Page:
There was also this weird almost a faint clicking noise when I turned the car off. Smelled like something was burning too, though I don't know if either of those are related to my carb issues. for now I am just gonna play around with the idle speed screw and see if that does the trick. I also have a picture of the carbs open at idle, but I will try to take a clearer one
     

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  10. Stevehose

    Stevehose Well-Known Member Site Donor $

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    Was this filmed on a warm or cold engine?
     
  11. Haseeb

    Haseeb Active Member

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    cold, its roughly 40 ish degree and that was only the second time I turned it on (both times were less than 10 seconds because RPM kept going too high)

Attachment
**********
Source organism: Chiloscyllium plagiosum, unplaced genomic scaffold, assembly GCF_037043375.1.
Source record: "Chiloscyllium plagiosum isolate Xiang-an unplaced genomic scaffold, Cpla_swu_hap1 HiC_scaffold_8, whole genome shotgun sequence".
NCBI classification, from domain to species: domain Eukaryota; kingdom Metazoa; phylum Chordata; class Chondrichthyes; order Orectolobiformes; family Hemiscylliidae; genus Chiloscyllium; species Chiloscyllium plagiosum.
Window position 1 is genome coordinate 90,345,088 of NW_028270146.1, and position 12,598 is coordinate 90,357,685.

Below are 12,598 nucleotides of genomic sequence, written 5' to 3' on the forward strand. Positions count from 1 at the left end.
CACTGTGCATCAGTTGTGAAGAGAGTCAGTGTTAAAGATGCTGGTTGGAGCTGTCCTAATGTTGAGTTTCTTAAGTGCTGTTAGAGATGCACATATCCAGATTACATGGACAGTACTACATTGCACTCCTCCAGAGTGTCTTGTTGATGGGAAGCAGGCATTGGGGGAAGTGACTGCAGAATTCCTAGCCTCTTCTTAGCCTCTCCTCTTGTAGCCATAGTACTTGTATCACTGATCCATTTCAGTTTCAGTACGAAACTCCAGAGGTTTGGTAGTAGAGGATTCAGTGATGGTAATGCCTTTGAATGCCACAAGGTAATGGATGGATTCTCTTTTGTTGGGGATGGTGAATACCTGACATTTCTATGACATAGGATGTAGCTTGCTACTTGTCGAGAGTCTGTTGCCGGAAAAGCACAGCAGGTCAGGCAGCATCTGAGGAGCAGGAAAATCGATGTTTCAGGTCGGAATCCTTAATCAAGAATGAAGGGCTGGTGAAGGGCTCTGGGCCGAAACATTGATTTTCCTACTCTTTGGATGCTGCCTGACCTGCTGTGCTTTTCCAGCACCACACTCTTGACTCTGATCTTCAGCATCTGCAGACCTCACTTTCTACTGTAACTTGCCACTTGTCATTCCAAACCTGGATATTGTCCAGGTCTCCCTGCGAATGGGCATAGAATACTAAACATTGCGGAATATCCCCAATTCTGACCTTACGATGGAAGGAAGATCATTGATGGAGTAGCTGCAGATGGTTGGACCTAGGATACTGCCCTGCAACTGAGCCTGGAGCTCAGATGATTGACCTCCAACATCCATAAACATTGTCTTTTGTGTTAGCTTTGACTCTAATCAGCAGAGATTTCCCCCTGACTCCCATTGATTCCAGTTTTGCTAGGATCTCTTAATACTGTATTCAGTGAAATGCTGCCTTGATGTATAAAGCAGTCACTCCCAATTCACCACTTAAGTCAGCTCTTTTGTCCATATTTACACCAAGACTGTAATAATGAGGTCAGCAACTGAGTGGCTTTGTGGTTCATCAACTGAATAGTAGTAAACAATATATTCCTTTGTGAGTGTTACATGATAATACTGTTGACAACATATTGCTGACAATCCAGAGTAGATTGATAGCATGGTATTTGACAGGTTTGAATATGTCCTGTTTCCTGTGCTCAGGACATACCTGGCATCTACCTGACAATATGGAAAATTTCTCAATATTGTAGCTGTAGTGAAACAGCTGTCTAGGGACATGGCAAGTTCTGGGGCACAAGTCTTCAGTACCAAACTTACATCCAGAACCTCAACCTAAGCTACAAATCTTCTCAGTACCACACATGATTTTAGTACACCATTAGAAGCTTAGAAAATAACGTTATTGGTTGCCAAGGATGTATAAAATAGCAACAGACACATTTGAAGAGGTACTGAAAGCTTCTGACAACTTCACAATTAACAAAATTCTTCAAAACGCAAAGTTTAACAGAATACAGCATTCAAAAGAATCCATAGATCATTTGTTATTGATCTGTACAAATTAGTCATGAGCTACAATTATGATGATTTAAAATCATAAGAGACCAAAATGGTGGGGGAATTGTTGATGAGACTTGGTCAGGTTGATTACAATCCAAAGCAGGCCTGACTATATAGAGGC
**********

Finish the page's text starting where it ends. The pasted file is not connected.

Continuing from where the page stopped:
12. 61porsche

    61porsche Active Member

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    Hmm...

    An idle that high would be that the linkage is misadjusted and opening the carbs beyond idle. So start there if it's firing. Parts get worn, parts need lubricated.

    Carb tuning begins with disconnecting each/ both carb(s) for this reason.

    The main linkage from the block to the carb appears to have an adjustable end. That part on Zeniths is there to balance the linkage- so something got monkeyed with when the rod should have been adjusted with the correct ball end. I've never seen that done.

    So- lubricate the main arm /spring bolted on the side of the block. who knows the last time anyone did this maintenance.

    The main throttle arm is also bent, presumably to fit between the intake(s). Start there. If the pedal to the carb connection got wonky ( out of adjustment) it could be simple as that is holding the carbs open given that rpm.